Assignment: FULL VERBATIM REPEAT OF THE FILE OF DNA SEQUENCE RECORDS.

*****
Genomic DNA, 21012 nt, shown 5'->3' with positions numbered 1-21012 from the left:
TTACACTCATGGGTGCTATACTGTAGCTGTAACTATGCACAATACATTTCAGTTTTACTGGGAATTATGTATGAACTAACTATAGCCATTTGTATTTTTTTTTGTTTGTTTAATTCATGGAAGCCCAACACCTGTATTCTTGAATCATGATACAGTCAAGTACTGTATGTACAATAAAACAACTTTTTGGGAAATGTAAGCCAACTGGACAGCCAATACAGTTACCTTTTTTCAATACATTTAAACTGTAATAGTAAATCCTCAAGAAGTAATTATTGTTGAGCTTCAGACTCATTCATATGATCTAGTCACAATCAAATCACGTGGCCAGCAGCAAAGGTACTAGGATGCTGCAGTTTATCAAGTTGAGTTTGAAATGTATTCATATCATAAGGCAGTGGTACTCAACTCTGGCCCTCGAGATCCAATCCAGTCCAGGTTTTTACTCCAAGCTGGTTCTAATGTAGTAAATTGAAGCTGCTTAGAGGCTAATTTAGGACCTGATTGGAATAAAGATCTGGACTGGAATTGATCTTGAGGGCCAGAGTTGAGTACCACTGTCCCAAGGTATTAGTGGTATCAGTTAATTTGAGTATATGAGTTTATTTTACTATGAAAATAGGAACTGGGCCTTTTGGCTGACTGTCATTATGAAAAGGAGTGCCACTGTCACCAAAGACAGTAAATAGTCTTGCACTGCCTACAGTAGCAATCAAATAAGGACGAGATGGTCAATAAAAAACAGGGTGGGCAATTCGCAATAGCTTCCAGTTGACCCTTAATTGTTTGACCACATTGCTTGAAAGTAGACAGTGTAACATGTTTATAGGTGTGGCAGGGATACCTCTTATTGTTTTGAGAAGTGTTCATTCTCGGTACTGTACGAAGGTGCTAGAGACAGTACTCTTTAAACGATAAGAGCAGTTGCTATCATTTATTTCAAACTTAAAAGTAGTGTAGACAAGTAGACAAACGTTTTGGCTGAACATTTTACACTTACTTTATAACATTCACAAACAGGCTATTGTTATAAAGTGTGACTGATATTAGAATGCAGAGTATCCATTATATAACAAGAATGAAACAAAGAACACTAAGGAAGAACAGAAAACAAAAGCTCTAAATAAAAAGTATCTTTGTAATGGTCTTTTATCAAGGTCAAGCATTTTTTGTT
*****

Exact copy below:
Genomic DNA, 21012 nt, shown 5'->3' with positions numbered 1-21012 from the left:
TTACACTCATGGGTGCTATACTGTAGCTGTAACTATGCACAATACATTTCAGTTTTACTGGGAATTATGTATGAACTAACTATAGCCATTTGTATTTTTTTTTGTTTGTTTAATTCATGGAAGCCCAACACCTGTATTCTTGAATCATGATACAGTCAAGTACTGTATGTACAATAAAACAACTTTTTGGGAAATGTAAGCCAACTGGACAGCCAATACAGTTACCTTTTTTCAATACATTTAAACTGTAATAGTAAATCCTCAAGAAGTAATTATTGTTGAGCTTCAGACTCATTCATATGATCTAGTCACAATCAAATCACGTGGCCAGCAGCAAAGGTACTAGGATGCTGCAGTTTATCAAGTTGAGTTTGAAATGTATTCATATCATAAGGCAGTGGTACTCAACTCTGGCCCTCGAGATCCAATCCAGTCCAGGTTTTTACTCCAAGCTGGTTCTAATGTAGTAAATTGAAGCTGCTTAGAGGCTAATTTAGGACCTGATTGGAATAAAGATCTGGACTGGAATTGATCTTGAGGGCCAGAGTTGAGTACCACTGTCCCAAGGTATTAGTGGTATCAGTTAATTTGAGTATATGAGTTTATTTTACTATGAAAATAGGAACTGGGCCTTTTGGCTGACTGTCATTATGAAAAGGAGTGCCACTGTCACCAAAGACAGTAAATAGTCTTGCACTGCCTACAGTAGCAATCAAATAAGGACGAGATGGTCAATAAAAAACAGGGTGGGCAATTCGCAATAGCTTCCAGTTGACCCTTAATTGTTTGACCACATTGCTTGAAAGTAGACAGTGTAACATGTTTATAGGTGTGGCAGGGATACCTCTTATTGTTTTGAGAAGTGTTCATTCTCGGTACTGTACGAAGGTGCTAGAGACAGTACTCTTTAAACGATAAGAGCAGTTGCTATCATTTATTTCAAACTTAAAAGTAGTGTAGACAAGTAGACAAACGTTTTGGCTGAACATTTTACACTTACTTTATAACATTCACAAACAGGCTATTGTTATAAAGTGTGACTGATATTAGAATGCAGAGTATCCATTATATAACAAGAATGAAACAAAGAACACTAAGGAAGAACAGAAAACAAAAGCTCTAAATAAAAAGTATCTTTGTAATGGTCTTTTATCAAGGTCAAGCATTTTTTGTT